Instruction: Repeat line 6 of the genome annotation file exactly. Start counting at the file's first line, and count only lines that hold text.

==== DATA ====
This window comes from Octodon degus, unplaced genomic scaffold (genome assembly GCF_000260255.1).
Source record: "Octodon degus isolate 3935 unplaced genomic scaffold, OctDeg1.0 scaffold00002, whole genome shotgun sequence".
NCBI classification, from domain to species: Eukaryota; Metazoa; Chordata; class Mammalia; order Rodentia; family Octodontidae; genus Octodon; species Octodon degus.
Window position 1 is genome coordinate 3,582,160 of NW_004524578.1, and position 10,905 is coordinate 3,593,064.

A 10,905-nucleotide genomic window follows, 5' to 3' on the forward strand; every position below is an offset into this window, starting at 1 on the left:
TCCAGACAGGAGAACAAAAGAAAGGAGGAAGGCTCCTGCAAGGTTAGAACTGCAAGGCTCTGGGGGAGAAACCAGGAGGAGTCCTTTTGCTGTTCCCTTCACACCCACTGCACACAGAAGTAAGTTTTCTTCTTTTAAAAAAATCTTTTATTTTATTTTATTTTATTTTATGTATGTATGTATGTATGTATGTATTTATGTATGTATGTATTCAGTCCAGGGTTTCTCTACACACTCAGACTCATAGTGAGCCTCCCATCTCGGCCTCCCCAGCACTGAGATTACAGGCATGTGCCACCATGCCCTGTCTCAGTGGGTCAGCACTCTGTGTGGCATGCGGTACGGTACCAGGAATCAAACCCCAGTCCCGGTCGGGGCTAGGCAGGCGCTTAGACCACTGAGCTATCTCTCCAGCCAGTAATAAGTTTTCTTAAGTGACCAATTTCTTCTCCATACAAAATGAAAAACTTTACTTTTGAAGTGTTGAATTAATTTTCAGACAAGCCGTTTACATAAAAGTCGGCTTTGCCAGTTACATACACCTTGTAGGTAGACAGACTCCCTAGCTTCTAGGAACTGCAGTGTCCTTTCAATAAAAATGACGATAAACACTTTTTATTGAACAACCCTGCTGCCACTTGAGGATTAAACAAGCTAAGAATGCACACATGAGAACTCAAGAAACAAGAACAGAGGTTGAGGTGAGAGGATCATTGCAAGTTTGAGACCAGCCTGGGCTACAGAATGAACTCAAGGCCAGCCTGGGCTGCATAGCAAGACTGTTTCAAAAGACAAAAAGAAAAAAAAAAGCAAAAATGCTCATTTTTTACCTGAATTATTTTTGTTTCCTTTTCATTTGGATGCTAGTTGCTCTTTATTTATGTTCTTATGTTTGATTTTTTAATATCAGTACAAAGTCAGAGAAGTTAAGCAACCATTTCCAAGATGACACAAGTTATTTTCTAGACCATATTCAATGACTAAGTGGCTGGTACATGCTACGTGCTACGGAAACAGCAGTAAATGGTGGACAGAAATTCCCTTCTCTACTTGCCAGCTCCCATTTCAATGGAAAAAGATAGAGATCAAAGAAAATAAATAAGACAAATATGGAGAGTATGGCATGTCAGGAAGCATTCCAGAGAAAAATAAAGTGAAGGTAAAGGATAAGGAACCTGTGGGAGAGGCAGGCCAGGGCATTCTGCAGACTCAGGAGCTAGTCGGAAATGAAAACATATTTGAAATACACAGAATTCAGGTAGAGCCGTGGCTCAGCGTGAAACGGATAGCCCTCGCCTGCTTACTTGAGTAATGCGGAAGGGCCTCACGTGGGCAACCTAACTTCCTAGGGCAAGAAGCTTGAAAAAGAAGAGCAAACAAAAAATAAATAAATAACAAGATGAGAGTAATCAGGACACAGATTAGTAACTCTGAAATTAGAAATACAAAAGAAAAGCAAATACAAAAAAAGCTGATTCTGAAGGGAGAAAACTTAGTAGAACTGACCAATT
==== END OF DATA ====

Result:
TCCAGACAGGAGAACAAAAGAAAGGAGGAAGGCTCCTGCAAGGTTAGAACTGCAAGGCTCTGGGGGAGAAACCAGGAGGAGTCCTTTTGCTGTTCCCTTCACACCCACTGCACACAGAAGTAAGTTTTCTTCTTTTAAAAAAATCTTTTATTTTATTTTATTTTATTTTATGTATGTATGTATGTATGTATGTATTTATGTATGTATGTATTCAGTCCAGGGTTTCTCTACACACTCAGACTCATAGTGAGCCTCCCATCTCGGCCTCCCCAGCACTGAGATTACAGGCATGTGCCACCATGCCCTGTCTCAGTGGGTCAGCACTCTGTGTGGCATGCGGTACGGTACCAGGAATCAAACCCCAGTCCCGGTCGGGGCTAGGCAGGCGCTTAGACCACTGAGCTATCTCTCCAGCCAGTAATAAGTTTTCTTAAGTGACCAATTTCTTCTCCATACAAAATGAAAAACTTTACTTTTGAAGTGTTGAATTAATTTTCAGACAAGCCGTTTACATAAAAGTCGGCTTTGCCAGTTACATACACCTTGTAGGTAGACAGACTCCCTAGCTTCTAGGAACTGCAGTGTCCTTTCAATAAAAATGACGATAAACACTTTTTATTGAACAACCCTGCTGCCACTTGAGGATTAAACAAGCTAAGAATGCACACATGAGAACTCAAGAAACAAGAACAGAGGTTGAGGTGAGAGGATCATTGCAAGTTTGAGACCAGCCTGGGCTACAGAATGAACTCAAGGCCAGCCTGGGCTGCATAGCAAGACTGTTTCAAAAGACAAAAAGAAAAAAAAAAGCAAAAATGCTCATTTTTTACCTGAATTATTTTTGTTTCCTTTTCATTTGGATGCTAGTTGCTCTTTATTTATGTTCTTATGTTTGATTTTTTAATATCAGTACAAAGTCAGAGAAGTTAAGCAACCATTTCCAAGATGACACAAGTTATTTTCTAGACCATATTCAATGACTAAGTGGCTGGTACATGCTACGTGCTACGGAAACAGCAGTAAATGGTGGACAGAAATTCCCTTCTCTACTTGCCAGCTCCCATTTCAATGGAAAAAGATAGAGATCAAAGAAAATAAATAAGACAAATATGGAGAGTATGGCATGTCAGGAAGCATTCCAGAGAAAAATAAAGTGAAGGTAAAGGATAAGGAACCTGTGGGAGAGGCAGGCCAGGGCATTCTGCAGACTCAGGAGCTAGTCGGAAATGAAAACATATTTGAAATACACAGAATTCAGGTAGAGCCGTGGCTCAGCGTGAAACGGATAGCCCTCGCCTGCTTACTTGAGTAATGCGGAAGGGCCTCACGTGGGCAACCTAACTTCCTAGGGCAAGAAGCTTGAAAAAGAAGAGCAAACAAAAAATAAATAAATAACAAGATGAGAGTAATCAGGACACAGATTAGTAACTCTGAAATTAGAAATACAAAAGAAAAGCAAATACAAAAAAAGCTGATTCTGAAGGGAGAAAACTTAGTAGAACTGACCAATT